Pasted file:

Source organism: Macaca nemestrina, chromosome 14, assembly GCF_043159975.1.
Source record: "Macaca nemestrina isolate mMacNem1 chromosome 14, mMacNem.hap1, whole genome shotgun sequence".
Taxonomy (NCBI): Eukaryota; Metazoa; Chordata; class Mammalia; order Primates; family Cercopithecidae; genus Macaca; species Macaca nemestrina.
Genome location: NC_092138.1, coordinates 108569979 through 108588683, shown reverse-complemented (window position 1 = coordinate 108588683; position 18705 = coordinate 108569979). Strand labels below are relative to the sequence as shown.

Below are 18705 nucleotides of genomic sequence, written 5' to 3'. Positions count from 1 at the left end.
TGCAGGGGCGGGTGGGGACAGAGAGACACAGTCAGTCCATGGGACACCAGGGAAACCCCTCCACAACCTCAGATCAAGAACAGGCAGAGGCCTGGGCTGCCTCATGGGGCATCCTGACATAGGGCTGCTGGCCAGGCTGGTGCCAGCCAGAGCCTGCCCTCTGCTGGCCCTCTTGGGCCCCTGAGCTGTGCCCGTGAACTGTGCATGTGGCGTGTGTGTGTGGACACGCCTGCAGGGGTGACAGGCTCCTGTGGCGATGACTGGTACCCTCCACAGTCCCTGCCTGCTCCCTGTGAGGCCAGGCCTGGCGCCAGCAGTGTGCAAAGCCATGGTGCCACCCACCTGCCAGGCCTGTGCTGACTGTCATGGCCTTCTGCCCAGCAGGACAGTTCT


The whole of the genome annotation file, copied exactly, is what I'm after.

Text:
Source organism: Macaca nemestrina, chromosome 14, assembly GCF_043159975.1.
Source record: "Macaca nemestrina isolate mMacNem1 chromosome 14, mMacNem.hap1, whole genome shotgun sequence".
Taxonomy (NCBI): Eukaryota; Metazoa; Chordata; class Mammalia; order Primates; family Cercopithecidae; genus Macaca; species Macaca nemestrina.
Genome location: NC_092138.1, coordinates 108569979 through 108588683, shown reverse-complemented (window position 1 = coordinate 108588683; position 18705 = coordinate 108569979). Strand labels below are relative to the sequence as shown.

Below are 18705 nucleotides of genomic sequence, written 5' to 3'. Positions count from 1 at the left end.
TGCAGGGGCGGGTGGGGACAGAGAGACACAGTCAGTCCATGGGACACCAGGGAAACCCCTCCACAACCTCAGATCAAGAACAGGCAGAGGCCTGGGCTGCCTCATGGGGCATCCTGACATAGGGCTGCTGGCCAGGCTGGTGCCAGCCAGAGCCTGCCCTCTGCTGGCCCTCTTGGGCCCCTGAGCTGTGCCCGTGAACTGTGCATGTGGCGTGTGTGTGTGGACACGCCTGCAGGGGTGACAGGCTCCTGTGGCGATGACTGGTACCCTCCACAGTCCCTGCCTGCTCCCTGTGAGGCCAGGCCTGGCGCCAGCAGTGTGCAAAGCCATGGTGCCACCCACCTGCCAGGCCTGTGCTGACTGTCATGGCCTTCTGCCCAGCAGGACAGTTCT